Bernie Ecclestone says he will look to tear up Formula One's recent engine agreement if the manufacturers cannot achieve performance convergence.
The FIA announced a new "global agreement" on power unit regulations last week aimed at reducing power unit supply costs by €4 million in two years, ensuring a supply of up-to-date power units for all teams, encouraging performance converge between manufacturers and improving the noise of the engines. Since the introduction of the current V6 turbo hybrids, Mercedes has held an advantage over its rivals which Ferrari, Renault and Honda have struggled to close.
In order to bring about performance convergence in the next two seasons, the FIA will introduce constraints on boost pressure and limit the materials used by manufacturers in their power units. It will also remove the token system for next year, which currently limits the amount of upgrades a manufacturer can bring to the track each season.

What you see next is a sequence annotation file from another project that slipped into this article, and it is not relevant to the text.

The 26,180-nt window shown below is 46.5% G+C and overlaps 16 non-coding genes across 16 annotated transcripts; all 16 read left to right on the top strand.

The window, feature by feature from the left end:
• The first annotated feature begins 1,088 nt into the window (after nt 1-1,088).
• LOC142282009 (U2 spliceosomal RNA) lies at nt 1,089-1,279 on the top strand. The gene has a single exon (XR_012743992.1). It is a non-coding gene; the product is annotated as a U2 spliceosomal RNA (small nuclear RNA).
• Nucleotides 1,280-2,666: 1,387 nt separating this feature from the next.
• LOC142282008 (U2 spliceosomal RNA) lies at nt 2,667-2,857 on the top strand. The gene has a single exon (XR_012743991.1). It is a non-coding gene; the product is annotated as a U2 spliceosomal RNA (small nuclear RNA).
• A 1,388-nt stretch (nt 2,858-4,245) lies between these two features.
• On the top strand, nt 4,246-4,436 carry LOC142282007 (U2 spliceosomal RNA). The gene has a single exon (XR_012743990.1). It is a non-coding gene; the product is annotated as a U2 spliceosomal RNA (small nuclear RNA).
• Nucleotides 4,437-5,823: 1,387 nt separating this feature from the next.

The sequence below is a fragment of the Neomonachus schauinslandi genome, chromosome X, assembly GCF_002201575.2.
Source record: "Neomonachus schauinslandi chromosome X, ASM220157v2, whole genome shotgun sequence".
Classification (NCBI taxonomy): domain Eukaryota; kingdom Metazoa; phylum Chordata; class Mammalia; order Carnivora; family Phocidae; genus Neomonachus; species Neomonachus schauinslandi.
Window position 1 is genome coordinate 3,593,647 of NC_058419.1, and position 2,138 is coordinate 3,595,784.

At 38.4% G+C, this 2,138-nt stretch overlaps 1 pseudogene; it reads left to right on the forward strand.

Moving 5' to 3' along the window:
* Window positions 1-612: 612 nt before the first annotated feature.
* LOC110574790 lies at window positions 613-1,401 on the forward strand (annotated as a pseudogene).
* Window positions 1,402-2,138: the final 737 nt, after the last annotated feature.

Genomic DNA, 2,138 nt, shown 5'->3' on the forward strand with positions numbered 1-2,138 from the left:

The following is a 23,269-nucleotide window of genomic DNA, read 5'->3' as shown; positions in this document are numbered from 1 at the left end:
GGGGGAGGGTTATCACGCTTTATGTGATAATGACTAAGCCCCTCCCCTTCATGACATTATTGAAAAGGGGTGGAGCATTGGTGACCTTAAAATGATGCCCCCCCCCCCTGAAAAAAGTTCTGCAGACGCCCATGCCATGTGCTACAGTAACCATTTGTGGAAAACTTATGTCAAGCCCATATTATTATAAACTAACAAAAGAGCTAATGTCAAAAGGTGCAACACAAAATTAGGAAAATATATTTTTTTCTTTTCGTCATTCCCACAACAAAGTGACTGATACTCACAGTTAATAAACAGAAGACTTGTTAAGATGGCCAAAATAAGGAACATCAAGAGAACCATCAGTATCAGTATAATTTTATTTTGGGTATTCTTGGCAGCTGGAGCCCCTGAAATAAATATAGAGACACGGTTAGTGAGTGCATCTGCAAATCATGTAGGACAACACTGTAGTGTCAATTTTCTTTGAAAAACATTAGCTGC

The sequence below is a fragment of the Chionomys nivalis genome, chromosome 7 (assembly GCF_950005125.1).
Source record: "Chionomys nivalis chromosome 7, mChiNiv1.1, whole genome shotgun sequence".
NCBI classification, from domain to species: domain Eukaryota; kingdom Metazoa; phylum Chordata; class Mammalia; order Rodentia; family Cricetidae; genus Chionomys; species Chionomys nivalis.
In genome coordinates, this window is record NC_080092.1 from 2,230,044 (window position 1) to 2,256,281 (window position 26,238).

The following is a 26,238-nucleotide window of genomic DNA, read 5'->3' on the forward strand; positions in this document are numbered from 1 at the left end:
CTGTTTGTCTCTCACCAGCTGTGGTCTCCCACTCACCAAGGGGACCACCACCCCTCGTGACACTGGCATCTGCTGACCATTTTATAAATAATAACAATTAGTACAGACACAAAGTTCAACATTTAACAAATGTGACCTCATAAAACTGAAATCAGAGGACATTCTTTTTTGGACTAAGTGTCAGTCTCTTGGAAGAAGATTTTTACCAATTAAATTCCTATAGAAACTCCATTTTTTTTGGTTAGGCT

The agreement was voted through by the F1 Commission last week, but Ecclestone said he was only really concerned with performance convergence.
"I didn't mind which way it went, it doesn't make any difference to us," he said. "The only thing was that we just wanted the engines to be equal."
Asked if he thought that would happen, he said: "Let's wait and see. If not, it will all be torn up and we will start again with a new set of regulations where the engines might be easier.
"The normally aspirated [V8] engines that we had before were more or less equal. There was little difference and they had more or less reached the maximum. It was just a case of bolting on the hybrid stuff that works, and that's where the problems would start."
Ecclestone said engines would not have become so political if Mercedes or Ferrari had been willing to supply Red Bull with power units this year.
"We wouldn't have had this discussion, and we wouldn't have any problems trying to change anything, had Mercedes or Ferrari agreed to supply Red Bull an engine," he added.